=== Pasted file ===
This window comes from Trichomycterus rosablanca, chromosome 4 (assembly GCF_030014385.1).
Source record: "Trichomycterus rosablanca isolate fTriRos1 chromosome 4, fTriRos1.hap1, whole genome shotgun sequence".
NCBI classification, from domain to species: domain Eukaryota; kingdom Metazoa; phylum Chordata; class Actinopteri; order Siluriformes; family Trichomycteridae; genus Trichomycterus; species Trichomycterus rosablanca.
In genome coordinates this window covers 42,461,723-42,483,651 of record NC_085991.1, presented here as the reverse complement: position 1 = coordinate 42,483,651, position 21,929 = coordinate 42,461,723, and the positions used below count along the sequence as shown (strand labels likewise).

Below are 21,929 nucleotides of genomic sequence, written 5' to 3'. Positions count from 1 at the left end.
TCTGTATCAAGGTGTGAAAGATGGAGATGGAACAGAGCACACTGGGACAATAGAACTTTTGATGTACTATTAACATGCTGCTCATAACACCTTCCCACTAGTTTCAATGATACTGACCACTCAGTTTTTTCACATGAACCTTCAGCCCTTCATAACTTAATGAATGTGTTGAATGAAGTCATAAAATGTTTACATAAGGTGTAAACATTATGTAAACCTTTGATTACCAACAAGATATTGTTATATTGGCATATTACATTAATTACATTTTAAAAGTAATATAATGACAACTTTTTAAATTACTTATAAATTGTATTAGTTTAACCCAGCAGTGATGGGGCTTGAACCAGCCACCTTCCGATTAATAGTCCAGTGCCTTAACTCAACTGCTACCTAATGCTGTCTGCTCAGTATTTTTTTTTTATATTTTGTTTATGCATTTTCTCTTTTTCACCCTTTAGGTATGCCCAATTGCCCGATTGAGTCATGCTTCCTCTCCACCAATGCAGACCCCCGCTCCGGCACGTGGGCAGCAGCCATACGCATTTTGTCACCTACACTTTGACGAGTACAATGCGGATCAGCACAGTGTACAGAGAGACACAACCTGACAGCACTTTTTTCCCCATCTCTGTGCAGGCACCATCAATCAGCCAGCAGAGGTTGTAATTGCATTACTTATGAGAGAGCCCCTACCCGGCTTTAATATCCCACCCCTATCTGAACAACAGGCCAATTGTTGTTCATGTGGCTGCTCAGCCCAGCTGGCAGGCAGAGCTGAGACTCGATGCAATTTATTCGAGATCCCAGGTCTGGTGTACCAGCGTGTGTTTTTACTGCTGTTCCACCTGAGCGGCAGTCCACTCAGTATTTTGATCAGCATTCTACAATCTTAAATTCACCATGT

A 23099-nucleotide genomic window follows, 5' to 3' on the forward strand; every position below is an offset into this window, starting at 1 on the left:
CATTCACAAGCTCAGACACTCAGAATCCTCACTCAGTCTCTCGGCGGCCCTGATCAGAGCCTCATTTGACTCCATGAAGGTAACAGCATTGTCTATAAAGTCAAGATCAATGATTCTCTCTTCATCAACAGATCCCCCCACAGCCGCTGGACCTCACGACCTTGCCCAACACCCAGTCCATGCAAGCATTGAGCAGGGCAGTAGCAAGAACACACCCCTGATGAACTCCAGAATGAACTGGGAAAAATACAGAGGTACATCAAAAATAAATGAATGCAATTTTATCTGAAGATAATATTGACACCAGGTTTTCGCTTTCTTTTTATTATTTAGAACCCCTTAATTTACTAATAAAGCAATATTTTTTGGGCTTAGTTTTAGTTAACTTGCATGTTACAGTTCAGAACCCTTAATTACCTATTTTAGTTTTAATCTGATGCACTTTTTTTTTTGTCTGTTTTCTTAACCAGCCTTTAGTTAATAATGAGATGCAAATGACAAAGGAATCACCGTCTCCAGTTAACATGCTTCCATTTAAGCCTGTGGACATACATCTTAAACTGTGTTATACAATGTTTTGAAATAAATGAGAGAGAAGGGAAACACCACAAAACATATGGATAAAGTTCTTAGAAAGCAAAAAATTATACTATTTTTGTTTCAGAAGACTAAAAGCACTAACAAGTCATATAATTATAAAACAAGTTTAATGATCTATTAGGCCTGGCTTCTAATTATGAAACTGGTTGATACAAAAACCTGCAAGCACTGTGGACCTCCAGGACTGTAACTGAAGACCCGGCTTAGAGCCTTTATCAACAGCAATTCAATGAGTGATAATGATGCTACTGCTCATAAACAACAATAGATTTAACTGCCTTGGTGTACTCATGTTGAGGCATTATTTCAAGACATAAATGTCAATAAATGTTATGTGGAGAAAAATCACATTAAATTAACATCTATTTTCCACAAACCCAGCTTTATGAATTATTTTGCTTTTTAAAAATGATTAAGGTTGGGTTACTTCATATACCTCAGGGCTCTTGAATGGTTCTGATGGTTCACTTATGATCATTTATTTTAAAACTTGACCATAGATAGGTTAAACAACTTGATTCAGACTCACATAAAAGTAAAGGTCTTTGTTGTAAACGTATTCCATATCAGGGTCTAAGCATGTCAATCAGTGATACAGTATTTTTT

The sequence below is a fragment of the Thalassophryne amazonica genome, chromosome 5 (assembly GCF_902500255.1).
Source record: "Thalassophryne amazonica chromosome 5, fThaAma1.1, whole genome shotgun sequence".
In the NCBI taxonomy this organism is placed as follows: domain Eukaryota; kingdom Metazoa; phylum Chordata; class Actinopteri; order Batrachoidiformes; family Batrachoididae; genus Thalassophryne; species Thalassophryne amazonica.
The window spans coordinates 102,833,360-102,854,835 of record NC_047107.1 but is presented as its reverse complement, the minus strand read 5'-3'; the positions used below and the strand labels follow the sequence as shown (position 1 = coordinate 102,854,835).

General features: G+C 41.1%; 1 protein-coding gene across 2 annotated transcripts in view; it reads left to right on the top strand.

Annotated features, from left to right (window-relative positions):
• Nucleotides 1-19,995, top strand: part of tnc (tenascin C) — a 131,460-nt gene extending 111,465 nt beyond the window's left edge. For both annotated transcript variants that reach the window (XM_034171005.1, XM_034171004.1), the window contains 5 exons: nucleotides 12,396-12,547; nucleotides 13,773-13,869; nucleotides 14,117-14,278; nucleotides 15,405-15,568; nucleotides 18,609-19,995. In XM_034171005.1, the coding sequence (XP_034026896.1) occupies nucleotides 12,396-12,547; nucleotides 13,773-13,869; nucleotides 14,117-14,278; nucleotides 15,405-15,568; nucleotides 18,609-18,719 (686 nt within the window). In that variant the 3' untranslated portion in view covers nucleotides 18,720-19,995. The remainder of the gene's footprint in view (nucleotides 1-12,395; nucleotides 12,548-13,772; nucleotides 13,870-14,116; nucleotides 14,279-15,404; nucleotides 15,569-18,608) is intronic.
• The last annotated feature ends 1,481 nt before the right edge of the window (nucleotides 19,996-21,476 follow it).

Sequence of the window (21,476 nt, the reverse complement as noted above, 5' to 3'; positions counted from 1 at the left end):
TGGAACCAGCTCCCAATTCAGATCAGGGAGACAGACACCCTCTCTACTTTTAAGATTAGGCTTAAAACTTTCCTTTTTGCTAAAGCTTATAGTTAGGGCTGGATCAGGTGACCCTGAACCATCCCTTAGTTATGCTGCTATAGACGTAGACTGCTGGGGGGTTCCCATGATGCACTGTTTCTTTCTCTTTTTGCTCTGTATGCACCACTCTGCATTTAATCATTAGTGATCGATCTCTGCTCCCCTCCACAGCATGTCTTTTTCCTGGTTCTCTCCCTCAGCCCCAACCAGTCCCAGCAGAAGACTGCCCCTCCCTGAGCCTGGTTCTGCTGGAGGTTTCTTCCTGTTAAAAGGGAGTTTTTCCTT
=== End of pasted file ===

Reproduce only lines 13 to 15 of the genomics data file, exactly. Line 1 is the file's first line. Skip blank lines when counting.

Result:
General features: G+C 41.1%; 1 protein-coding gene across 2 annotated transcripts in view; it reads left to right on the top strand.

Annotated features, from left to right (window-relative positions):
• Nucleotides 1-19,995, top strand: part of tnc (tenascin C) — a 131,460-nt gene extending 111,465 nt beyond the window's left edge. For both annotated transcript variants that reach the window (XM_034171005.1, XM_034171004.1), the window contains 5 exons: nucleotides 12,396-12,547; nucleotides 13,773-13,869; nucleotides 14,117-14,278; nucleotides 15,405-15,568; nucleotides 18,609-19,995. In XM_034171005.1, the coding sequence (XP_034026896.1) occupies nucleotides 12,396-12,547; nucleotides 13,773-13,869; nucleotides 14,117-14,278; nucleotides 15,405-15,568; nucleotides 18,609-18,719 (686 nt within the window). In that variant the 3' untranslated portion in view covers nucleotides 18,720-19,995. The remainder of the gene's footprint in view (nucleotides 1-12,395; nucleotides 12,548-13,772; nucleotides 13,870-14,116; nucleotides 14,279-15,404; nucleotides 15,569-18,608) is intronic.